How about we require trailing commas only for lists that use multiple lines and have more than one element?

@jszmajda

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commented Feb 26, 2016

My concern is about cognitive load. As programmers we work hard to minimize the context we need to have in our brains when working through problems. We're human and the less we have to consider when working the better our outcomes will be.

It's true that collapsing multiline literals into a single line will create problems, however that use case is rare, as is the multiline literal with a single value. The vast majority of uses are for stable literals with many values.

The issue then is how much context do you have to have when reviewing a diff? A single comma addition, while miniscule, is one more line of context that must be reviewed.

Please optimize efficiency and minimize cognitive load: prefer trailing commas on multiline literals, or at the very least don't prefer the lack thereof.

petems added a commit to petems/modulesync_config that referenced this issue Mar 1, 2016

Updates to ignore
Raise an error if users don't leave trailing commas. Nicer for the coder who comes after you.

This might be a bit controversial, it's still kinda argued in the Ruby community: rubocop-hq/ruby-style-guide#273

petems added a commit to petems/modulesync_config that referenced this issue Mar 1, 2016

Change to get user to leave trailing comma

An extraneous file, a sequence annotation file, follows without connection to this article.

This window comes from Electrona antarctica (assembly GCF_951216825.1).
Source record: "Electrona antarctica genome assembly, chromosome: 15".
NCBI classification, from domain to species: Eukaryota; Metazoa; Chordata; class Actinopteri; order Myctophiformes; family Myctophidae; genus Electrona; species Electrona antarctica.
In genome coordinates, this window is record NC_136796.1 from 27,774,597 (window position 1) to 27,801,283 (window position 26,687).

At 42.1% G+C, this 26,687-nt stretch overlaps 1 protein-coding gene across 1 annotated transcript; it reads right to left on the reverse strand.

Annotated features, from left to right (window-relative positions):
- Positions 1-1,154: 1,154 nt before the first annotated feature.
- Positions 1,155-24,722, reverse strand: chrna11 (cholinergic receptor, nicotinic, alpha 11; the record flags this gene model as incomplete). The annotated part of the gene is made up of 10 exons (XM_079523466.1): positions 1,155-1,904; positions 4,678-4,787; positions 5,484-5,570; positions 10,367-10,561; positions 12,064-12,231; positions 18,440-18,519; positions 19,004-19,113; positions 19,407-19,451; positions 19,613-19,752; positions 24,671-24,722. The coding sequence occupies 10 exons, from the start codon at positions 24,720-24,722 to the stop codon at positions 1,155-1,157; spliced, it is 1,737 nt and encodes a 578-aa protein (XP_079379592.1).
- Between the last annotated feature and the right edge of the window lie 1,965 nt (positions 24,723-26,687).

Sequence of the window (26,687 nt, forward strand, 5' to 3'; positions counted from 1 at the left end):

Raise an error if users don't leave trailing commas. Nicer for the coder who comes after you.
This might be a bit controversial, it's still kinda argued in the Ruby community: rubocop-hq/ruby-style-guide#273

petems added a commit to petems/modulesync_config that referenced this issue Mar 1, 2016

Change to get user to leave trailing comma
Raise an error if users don't leave trailing commas. Nicer for the coder who comes after you.
This might be a bit controversial, it's still kinda argued in the Ruby community: rubocop-hq/ruby-style-guide#273
@kolorahl

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commented Aug 10, 2016

I'm also for trailing commas, but my two cents on why follows reasoning surrounding functional languages.

In a functional language (such as Elixir or Erlang), a list can generally be thought of as one head element and a list of trailing elements. In the case of a single item in a list you could represent it as such:

iex(1)> [ 2 | [] ]
[2]

This is actually quite useful because recursion is used heavily for processing lists and you can perform pattern-matching on the function head to stop further processing once you hit an empty list.

def sum([], acc) do
  acc
end
def sum([x | xs], acc) do
  sum(xs, acc + x)
end

When you hit the final element of a list in the above sum/2 function, xs will be an empty list; one head element (the final element) plus a tail represented by an empty list.